An Ancient 'Metropolis' Orbiting the Milky Way --One of the Oldest Objects in the Universe
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December 01, 2011

An Ancient 'Metropolis' Orbiting the Milky Way --One of the Oldest Objects in the Universe


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One of 150 globular clusters that orbit the Milky Way, M107, also known as NGC 6171, a compact and ancient family of stars that lies about 21 000 light-years away, is a bustling metropolis: thousands of stars in globular clusters like this one are concentrated into a space that is only about twenty times the distance between our Sun and its nearest stellar neighbour, Alpha Centauri. A significant number of these stars have already evolved into red giants, one of the last stages of a star’s life.

Globular clusters are among the oldest objects in the Universe. And since the stars within a globular cluster formed from the same cloud of interstellar matter at roughly the same time — typically over 10 billion years ago — they are all low-mass stars, as lightweights burn their hydrogen fuel supply much more slowly than stellar behemoths. Globular clusters formed during the earliest stages in the formation of their host galaxies and therefore studying these objects can give significant insights into how galaxies, and their component stars, evolve.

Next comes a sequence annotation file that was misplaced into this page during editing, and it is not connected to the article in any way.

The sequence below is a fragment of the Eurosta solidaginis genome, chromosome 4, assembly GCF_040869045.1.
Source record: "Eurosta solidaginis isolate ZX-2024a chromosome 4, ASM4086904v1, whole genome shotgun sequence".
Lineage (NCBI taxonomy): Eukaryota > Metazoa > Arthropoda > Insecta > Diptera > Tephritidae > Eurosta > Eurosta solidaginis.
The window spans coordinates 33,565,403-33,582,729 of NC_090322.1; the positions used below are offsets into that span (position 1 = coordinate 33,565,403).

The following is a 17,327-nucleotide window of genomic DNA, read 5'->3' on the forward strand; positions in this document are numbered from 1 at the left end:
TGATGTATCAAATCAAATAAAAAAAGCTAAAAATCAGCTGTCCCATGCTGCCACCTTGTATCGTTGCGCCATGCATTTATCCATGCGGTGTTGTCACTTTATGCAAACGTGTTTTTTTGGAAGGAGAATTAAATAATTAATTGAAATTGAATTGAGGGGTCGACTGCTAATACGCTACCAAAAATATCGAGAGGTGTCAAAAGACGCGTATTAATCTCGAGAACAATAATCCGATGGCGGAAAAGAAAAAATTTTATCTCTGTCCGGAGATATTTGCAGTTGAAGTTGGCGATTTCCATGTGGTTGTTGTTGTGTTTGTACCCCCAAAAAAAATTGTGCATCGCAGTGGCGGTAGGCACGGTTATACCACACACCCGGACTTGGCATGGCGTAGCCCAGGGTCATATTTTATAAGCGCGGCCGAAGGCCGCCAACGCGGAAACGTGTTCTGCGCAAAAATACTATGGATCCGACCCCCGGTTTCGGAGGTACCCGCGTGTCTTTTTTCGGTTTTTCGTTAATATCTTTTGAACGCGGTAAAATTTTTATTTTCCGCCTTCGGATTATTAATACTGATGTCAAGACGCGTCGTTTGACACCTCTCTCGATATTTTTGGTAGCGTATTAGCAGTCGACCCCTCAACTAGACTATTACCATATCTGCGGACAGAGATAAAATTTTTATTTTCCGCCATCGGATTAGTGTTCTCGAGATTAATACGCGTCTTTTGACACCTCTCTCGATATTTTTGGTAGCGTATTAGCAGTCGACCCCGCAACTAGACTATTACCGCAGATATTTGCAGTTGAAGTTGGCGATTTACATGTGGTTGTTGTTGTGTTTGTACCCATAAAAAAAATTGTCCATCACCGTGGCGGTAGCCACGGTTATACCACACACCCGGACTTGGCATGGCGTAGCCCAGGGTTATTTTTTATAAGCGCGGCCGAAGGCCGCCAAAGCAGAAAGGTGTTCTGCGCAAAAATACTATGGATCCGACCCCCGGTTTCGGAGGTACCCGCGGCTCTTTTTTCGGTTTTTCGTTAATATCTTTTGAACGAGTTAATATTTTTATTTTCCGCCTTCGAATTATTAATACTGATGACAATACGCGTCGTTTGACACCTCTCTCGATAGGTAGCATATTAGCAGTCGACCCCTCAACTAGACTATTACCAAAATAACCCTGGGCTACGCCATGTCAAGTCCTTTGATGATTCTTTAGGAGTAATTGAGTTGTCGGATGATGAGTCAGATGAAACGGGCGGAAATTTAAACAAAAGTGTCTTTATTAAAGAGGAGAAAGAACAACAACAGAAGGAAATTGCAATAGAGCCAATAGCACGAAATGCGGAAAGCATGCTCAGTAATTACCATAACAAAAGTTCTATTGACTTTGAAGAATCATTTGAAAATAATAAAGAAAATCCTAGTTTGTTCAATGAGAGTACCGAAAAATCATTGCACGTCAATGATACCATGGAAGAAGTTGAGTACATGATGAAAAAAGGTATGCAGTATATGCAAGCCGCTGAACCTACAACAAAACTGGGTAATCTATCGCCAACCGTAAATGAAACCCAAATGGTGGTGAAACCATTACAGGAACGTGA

M107 is not visible to the naked eye, but, with an apparent magnitude of about eight, it can easily be observed from a dark site with binoculars or a small telescope. The globular cluster is about 13 arcminutes across, which corresponds to about 80 light-years at its distance, and it is found in the constellation of Ophiuchus, north of the pincers of Scorpius. Roughly half of the Milky Way’s known globular clusters are actually found in the constellations of Sagittarius, Scorpius and Ophiuchus, in the general direction of the centre of the Milky Way. This is because they are all in elongated orbits around the central region and are on average most likely to be seen in this direction.

This stunning new image of Messier 107 at top of page was captured by the Wide Field Imager on the 2.2-metre telescope at ESO’s La Silla Observatory in Chile.

The Daily Galaxy  via http://www.eso.org

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